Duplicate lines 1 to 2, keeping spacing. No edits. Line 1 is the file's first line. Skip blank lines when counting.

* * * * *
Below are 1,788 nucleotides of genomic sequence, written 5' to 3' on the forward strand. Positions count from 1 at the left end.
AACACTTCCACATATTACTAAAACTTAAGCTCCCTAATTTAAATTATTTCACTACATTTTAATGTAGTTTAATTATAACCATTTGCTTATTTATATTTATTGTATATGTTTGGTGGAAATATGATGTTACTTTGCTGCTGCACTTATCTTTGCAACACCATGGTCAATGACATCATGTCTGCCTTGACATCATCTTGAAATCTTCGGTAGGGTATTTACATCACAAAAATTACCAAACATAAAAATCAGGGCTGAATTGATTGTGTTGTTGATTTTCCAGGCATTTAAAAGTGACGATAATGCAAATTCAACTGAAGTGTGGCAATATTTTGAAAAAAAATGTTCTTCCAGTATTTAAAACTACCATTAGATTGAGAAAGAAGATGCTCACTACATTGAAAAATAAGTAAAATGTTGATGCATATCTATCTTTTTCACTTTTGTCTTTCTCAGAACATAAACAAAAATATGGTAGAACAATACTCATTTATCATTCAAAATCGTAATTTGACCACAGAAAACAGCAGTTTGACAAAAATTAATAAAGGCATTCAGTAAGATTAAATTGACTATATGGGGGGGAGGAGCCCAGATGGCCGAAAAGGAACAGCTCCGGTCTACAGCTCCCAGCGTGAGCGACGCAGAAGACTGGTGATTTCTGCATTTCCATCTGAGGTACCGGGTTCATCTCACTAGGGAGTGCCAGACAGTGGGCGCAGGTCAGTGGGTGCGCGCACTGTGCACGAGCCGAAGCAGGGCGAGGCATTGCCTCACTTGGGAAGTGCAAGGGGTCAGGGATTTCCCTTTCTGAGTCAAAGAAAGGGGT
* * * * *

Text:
Below are 1,788 nucleotides of genomic sequence, written 5' to 3' on the forward strand. Positions count from 1 at the left end.
AACACTTCCACATATTACTAAAACTTAAGCTCCCTAATTTAAATTATTTCACTACATTTTAATGTAGTTTAATTATAACCATTTGCTTATTTATATTTATTGTATATGTTTGGTGGAAATATGATGTTACTTTGCTGCTGCACTTATCTTTGCAACACCATGGTCAATGACATCATGTCTGCCTTGACATCATCTTGAAATCTTCGGTAGGGTATTTACATCACAAAAATTACCAAACATAAAAATCAGGGCTGAATTGATTGTGTTGTTGATTTTCCAGGCATTTAAAAGTGACGATAATGCAAATTCAACTGAAGTGTGGCAATATTTTGAAAAAAAATGTTCTTCCAGTATTTAAAACTACCATTAGATTGAGAAAGAAGATGCTCACTACATTGAAAAATAAGTAAAATGTTGATGCATATCTATCTTTTTCACTTTTGTCTTTCTCAGAACATAAACAAAAATATGGTAGAACAATACTCATTTATCATTCAAAATCGTAATTTGACCACAGAAAACAGCAGTTTGACAAAAATTAATAAAGGCATTCAGTAAGATTAAATTGACTATATGGGGGGGAGGAGCCCAGATGGCCGAAAAGGAACAGCTCCGGTCTACAGCTCCCAGCGTGAGCGACGCAGAAGACTGGTGATTTCTGCATTTCCATCTGAGGTACCGGGTTCATCTCACTAGGGAGTGCCAGACAGTGGGCGCAGGTCAGTGGGTGCGCGCACTGTGCACGAGCCGAAGCAGGGCGAGGCATTGCCTCACTTGGGAAGTGCAAGGGGTCAGGGATTTCCCTTTCTGAGTCAAAGAAAGGGGT